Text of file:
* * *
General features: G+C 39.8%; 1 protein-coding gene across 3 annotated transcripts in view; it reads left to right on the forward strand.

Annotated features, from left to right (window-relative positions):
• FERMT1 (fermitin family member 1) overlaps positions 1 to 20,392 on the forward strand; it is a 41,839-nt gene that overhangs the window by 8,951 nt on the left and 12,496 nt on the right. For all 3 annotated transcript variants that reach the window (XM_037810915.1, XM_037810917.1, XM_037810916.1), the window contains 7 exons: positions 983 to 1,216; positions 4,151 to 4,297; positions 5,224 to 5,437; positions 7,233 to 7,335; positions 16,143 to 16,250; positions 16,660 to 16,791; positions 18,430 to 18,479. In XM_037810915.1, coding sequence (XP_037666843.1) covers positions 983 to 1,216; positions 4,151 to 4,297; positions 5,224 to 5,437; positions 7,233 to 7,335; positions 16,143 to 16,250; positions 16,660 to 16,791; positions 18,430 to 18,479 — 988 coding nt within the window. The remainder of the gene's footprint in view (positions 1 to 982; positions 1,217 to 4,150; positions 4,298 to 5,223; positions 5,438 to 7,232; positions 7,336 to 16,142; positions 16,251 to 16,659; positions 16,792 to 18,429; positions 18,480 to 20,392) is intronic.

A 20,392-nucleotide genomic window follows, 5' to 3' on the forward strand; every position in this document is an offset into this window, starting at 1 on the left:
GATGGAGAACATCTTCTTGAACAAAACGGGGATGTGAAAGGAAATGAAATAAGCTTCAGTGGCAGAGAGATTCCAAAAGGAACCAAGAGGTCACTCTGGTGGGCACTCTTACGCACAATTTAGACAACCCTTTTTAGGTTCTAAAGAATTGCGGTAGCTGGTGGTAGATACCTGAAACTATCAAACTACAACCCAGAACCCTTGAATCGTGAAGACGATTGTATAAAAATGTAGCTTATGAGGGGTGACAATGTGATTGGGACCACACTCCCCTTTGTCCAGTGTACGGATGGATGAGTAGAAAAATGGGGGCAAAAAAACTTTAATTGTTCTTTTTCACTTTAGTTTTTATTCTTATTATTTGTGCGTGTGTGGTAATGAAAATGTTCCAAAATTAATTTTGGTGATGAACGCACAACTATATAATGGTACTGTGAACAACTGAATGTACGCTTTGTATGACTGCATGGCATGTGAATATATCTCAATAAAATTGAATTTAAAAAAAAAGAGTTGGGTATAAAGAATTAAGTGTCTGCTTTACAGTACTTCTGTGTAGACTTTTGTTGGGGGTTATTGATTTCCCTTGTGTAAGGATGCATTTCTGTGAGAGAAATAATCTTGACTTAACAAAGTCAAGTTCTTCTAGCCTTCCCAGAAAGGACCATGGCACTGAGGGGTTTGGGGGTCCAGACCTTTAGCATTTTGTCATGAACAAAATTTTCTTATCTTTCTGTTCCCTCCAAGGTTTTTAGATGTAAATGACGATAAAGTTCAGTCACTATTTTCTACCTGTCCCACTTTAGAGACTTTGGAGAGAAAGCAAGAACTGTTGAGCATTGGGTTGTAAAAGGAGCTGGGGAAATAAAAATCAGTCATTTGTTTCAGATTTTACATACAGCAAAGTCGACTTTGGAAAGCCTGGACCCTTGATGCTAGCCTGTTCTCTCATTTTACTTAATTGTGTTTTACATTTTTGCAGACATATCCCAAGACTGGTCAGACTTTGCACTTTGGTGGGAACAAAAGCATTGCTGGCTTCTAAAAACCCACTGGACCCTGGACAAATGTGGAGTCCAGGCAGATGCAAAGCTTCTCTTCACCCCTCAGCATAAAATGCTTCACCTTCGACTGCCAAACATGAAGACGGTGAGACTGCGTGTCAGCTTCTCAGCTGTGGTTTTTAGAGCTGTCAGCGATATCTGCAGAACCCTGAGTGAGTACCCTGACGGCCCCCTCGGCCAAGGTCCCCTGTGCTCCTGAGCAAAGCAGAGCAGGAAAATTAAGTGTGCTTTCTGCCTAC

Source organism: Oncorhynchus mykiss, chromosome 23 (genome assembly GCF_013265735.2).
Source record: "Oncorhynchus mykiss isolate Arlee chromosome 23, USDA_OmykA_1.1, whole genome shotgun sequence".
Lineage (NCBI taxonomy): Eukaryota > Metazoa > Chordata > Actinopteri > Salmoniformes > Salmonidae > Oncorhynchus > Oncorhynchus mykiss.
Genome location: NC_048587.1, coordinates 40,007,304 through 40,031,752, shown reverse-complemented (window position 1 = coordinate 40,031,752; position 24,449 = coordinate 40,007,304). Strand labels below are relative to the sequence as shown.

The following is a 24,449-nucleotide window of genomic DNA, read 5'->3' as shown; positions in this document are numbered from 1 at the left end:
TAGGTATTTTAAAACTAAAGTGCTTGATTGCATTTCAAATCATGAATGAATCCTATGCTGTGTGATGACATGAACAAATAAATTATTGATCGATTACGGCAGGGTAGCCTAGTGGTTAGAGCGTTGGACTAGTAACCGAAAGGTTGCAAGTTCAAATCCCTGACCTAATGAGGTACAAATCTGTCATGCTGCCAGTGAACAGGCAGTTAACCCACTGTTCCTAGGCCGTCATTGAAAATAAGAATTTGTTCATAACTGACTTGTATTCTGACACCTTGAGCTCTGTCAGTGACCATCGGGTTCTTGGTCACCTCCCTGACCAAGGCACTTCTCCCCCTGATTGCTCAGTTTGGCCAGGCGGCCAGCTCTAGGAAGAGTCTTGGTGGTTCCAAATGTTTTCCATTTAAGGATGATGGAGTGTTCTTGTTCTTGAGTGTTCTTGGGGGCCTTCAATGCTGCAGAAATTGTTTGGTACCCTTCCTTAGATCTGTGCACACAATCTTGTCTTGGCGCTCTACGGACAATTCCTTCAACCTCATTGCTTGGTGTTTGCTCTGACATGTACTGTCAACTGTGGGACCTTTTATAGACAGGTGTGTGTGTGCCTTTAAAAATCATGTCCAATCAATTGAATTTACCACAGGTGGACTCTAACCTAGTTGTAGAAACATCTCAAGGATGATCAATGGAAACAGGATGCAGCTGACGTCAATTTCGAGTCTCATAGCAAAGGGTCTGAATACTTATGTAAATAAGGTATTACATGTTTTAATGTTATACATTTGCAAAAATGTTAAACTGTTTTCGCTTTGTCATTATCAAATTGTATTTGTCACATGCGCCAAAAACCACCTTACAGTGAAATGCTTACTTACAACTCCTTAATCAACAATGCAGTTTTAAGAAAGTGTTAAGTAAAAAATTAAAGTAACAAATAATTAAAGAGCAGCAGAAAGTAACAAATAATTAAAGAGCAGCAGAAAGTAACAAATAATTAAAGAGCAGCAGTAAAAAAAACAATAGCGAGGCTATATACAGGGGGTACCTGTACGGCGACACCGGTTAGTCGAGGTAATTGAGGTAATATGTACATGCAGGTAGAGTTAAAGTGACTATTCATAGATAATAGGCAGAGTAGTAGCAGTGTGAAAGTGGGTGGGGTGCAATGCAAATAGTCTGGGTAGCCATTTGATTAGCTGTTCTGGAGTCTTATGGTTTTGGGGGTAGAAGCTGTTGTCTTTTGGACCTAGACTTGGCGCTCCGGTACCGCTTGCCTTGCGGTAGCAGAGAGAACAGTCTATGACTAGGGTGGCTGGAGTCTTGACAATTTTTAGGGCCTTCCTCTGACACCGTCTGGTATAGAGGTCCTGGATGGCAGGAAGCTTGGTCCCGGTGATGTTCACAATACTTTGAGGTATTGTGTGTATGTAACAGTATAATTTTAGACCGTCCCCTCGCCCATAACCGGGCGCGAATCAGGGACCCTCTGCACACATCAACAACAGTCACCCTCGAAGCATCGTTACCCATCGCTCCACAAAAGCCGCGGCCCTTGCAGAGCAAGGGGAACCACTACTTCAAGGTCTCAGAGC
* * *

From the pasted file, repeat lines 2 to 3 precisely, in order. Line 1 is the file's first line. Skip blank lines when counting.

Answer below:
Annotated features, from left to right (window-relative positions):
• FERMT1 (fermitin family member 1) overlaps positions 1 to 20,392 on the forward strand; it is a 41,839-nt gene that overhangs the window by 8,951 nt on the left and 12,496 nt on the right. For all 3 annotated transcript variants that reach the window (XM_037810915.1, XM_037810917.1, XM_037810916.1), the window contains 7 exons: positions 983 to 1,216; positions 4,151 to 4,297; positions 5,224 to 5,437; positions 7,233 to 7,335; positions 16,143 to 16,250; positions 16,660 to 16,791; positions 18,430 to 18,479. In XM_037810915.1, coding sequence (XP_037666843.1) covers positions 983 to 1,216; positions 4,151 to 4,297; positions 5,224 to 5,437; positions 7,233 to 7,335; positions 16,143 to 16,250; positions 16,660 to 16,791; positions 18,430 to 18,479 — 988 coding nt within the window. The remainder of the gene's footprint in view (positions 1 to 982; positions 1,217 to 4,150; positions 4,298 to 5,223; positions 5,438 to 7,232; positions 7,336 to 16,142; positions 16,251 to 16,659; positions 16,792 to 18,429; positions 18,480 to 20,392) is intronic.